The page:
I wish it was possible to capture the beauty of this place on film, to describe it adequately with words. But none of my attempts do it true justice.
Just looking up at the mountains alive and green; the intricate detail formed in a joint effort between man and nature. The hills, with sections carved out as a farming technique, look like a grand amphitheater filled with steps carpeted in grass, crops, and wild flowers. In the golden hour of late afternoon, the sunlight sets it on fire in hues of orange and gold. And sitting just above these hills, resting on the horizon, when the curtain of clouds gather to the side in order to expose its beauty: the Himalayan mountain range. Crisp, pristine, reigning above all.
I scan the foothills, just below, to see randomly dispersed specks of houses, their tin roofs gleaming. Even smaller bits of color shine through the sea of luscious green–pieces of clothing hanging on a line to dry outside each household.
I bring my focus in to my immediate surroundings, at the home of Dipesh’s aunt. Fruit and vegetable trees in abundance. Flowers growing vibrantly and wherever they wish—the deepest of purples, the brightest of yellows. Straw huts, buffalo, cows, goats. Greenery, so much greenery.
I look to the right to see a black bee buzzing frantically, angrily with its disruptive vibrations just a few inches from my face. But then it changes my perception completely: it comes to a beautiful, momentary standstill–suspended in mid-air, weightlessly levitating. As it holds my gaze, I feel its graceful stillness, freezing the world around it. A few moments feel like an eternity, but with a blink to break my stare, it speeds away, carrying on, moving life back into motion.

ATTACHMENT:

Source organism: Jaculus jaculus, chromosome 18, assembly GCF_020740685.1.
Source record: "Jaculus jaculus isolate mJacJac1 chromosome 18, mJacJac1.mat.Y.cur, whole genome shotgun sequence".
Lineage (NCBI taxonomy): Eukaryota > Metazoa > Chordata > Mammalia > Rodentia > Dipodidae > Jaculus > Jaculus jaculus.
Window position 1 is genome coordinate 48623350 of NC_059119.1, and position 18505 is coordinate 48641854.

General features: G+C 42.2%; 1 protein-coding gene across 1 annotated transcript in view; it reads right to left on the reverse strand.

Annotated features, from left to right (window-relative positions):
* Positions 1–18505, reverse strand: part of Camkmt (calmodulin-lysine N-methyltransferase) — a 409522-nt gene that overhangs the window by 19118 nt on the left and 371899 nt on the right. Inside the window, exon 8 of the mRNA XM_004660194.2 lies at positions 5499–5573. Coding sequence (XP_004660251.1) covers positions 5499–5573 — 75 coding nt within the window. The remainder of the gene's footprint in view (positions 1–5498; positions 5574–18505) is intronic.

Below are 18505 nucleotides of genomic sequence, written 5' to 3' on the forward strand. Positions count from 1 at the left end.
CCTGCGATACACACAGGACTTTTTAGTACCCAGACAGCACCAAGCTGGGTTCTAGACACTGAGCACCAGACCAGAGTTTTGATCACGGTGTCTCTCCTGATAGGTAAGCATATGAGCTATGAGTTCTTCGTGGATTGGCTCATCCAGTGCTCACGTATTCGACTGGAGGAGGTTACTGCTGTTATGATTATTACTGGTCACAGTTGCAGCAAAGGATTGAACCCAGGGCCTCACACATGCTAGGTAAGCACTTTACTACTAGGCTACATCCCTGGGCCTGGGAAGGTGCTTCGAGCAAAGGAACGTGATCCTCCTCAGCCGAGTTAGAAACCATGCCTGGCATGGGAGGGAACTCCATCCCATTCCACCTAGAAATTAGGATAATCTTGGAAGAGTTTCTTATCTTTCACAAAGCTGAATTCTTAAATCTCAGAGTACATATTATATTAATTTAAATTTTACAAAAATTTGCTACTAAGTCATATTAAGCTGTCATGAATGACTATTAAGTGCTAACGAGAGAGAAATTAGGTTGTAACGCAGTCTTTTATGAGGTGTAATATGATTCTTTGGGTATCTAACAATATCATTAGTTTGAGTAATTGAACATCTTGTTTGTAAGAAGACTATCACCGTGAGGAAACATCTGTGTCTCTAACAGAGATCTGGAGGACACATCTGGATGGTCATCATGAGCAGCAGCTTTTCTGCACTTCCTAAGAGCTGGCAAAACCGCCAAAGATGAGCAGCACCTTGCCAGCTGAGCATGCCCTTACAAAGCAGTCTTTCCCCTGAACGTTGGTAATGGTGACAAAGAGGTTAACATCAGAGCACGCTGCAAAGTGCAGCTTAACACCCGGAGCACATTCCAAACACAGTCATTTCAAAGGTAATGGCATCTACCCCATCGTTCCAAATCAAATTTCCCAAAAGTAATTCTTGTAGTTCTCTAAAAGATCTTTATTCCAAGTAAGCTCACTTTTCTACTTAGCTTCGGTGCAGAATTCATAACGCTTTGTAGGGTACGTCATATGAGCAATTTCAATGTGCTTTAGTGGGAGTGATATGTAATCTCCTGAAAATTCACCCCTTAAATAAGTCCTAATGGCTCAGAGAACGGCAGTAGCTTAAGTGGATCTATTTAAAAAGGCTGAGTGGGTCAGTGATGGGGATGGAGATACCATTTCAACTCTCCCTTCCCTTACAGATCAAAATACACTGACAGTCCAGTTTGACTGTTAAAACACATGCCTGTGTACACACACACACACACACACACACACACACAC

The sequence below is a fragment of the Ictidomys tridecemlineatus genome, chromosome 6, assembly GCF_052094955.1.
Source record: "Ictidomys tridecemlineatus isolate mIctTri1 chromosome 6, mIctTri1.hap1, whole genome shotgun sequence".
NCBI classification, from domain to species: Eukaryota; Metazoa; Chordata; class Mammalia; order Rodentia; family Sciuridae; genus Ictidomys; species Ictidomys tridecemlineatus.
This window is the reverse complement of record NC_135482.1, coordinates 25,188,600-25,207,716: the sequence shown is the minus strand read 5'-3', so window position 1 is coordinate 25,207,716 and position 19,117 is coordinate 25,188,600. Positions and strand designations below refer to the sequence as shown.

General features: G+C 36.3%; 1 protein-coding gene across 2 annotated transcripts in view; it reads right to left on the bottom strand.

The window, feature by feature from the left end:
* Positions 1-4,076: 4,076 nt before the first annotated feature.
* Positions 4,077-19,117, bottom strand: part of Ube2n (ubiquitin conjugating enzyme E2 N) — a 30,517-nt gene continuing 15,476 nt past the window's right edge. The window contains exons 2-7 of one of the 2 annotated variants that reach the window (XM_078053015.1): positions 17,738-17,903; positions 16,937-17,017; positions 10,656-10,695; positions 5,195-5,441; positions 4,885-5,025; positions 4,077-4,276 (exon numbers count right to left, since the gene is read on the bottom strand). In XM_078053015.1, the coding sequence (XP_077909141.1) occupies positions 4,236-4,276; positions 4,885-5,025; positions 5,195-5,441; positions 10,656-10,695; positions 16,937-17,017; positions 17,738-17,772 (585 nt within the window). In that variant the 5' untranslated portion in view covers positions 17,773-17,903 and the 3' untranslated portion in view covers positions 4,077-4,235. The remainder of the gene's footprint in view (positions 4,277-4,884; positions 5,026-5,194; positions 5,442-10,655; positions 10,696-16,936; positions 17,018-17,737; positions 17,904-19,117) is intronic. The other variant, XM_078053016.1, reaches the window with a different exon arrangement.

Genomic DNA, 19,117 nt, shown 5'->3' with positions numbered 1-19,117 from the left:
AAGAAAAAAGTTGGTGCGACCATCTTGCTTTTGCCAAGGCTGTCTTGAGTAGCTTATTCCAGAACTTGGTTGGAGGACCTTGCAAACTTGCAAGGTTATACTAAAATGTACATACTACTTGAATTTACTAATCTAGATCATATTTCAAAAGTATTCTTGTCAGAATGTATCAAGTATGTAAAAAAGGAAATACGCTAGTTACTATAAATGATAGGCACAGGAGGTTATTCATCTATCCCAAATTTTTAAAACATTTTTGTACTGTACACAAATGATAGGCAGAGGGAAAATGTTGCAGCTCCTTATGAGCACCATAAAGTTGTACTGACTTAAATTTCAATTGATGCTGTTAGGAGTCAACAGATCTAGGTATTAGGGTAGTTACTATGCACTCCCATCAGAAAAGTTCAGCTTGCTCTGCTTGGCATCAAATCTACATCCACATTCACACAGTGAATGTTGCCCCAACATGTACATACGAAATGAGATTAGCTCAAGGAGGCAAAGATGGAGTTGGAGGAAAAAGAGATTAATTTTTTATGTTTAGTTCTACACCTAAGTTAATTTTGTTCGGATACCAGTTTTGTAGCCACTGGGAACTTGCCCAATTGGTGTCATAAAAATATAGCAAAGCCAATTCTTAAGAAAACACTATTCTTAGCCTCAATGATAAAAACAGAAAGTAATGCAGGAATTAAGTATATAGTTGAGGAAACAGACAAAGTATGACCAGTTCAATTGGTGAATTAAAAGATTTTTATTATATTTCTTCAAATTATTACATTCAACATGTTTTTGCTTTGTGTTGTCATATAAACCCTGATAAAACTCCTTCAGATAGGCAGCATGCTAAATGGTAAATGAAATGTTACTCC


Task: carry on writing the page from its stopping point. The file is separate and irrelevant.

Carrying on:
Around town, children are dressed in their school best: button-ups, trousers, skirts. Their foreheads blessed with tikkas, their eyes full of curiosity and intrigue as we pass by. One of the kids kicks an empty soda can along the road, starting a game with her friends.
“NAMASTE!” “HI, HOW ARE YOU!” Small children shout from their group of friends, gathered to the side of the road, likely exchanging gossip from another day of classes. When we respond, they erupt into laughter and reconvene to their circle of friends, chattering loudly in Nepalese.
Passing through the village, it seems that the women do most, if not all, of the work. Cleaning the dishes, hunched over, sweeping the floors with their small brooms made of local shrubbery. Cooking, making the tea. Digging, harvesting, chopping with a machete. Gathering mustard seeds, drying them in the sun, separating them.In the fields, lugging around huge baskets of crops.
These baskets they carry easily exceeds the size of their petite, frail-looking bodies, at least twice their weight. They are skinny with bulging bellies, but strong. They carry these baskets over their backs, held up by a mere, thin piece of fabric strung across the width of the forehead along the hairline, balancing just so on the head, suspended by the strength and positioning of the fragile neck. Whenever I saw this—done by both the men and the women, from middle-aged to well into their 80s—I wondered how they didn’t just snap their necks. But this way of transporting crops, this common practice which perhaps takes more grace and technique than strength, looked to be an age-old method.
And beneath the wardrobe in which they work, the traditional clothing of beautiful fabrics–bright colors and elaborate patterns–peeking out from underneath the different lengths which cascade from the neck to the ankles: bare feet, thick with dirt and callouses. Wrinkles fill the faces of the elders, etched by years of sun and hard work. Gold nose rings, earrings, jewelry radiant on their dark skin. Their natural smiles reveal missing teeth and pure excitement, though they would not allow it to be exposed when they posing for pictures. Then once the photo was snapped, the enthusiastic smiles would reappear as they rushed over to see the final product on the small screen.
As night falls, it grows dark as quickly as it grows cold. We bundle in as much clothing as possible, our hands wrapped tightly around small cups of Nepali chiya, the aroma of its spices filling our noses with every spiral of steam, the milky tea sweet and warm with every sip from our lips to our bellies.
And in the morning, the refreshing chill. The numbing, soothing, cool of minty air, stinging and reddening my cheeks.
On our last morning, I picked a spot to meditate. I wore a smile throughout its entirety. And when my slowly opening eyes were greeted by the 360 degree stretch of Himalayas—surreal and vast and overwhelming, a strain of the neck to attempt to take in its panoramic view all at once—the ends of my smile curled higher. Truly a sliver of bliss.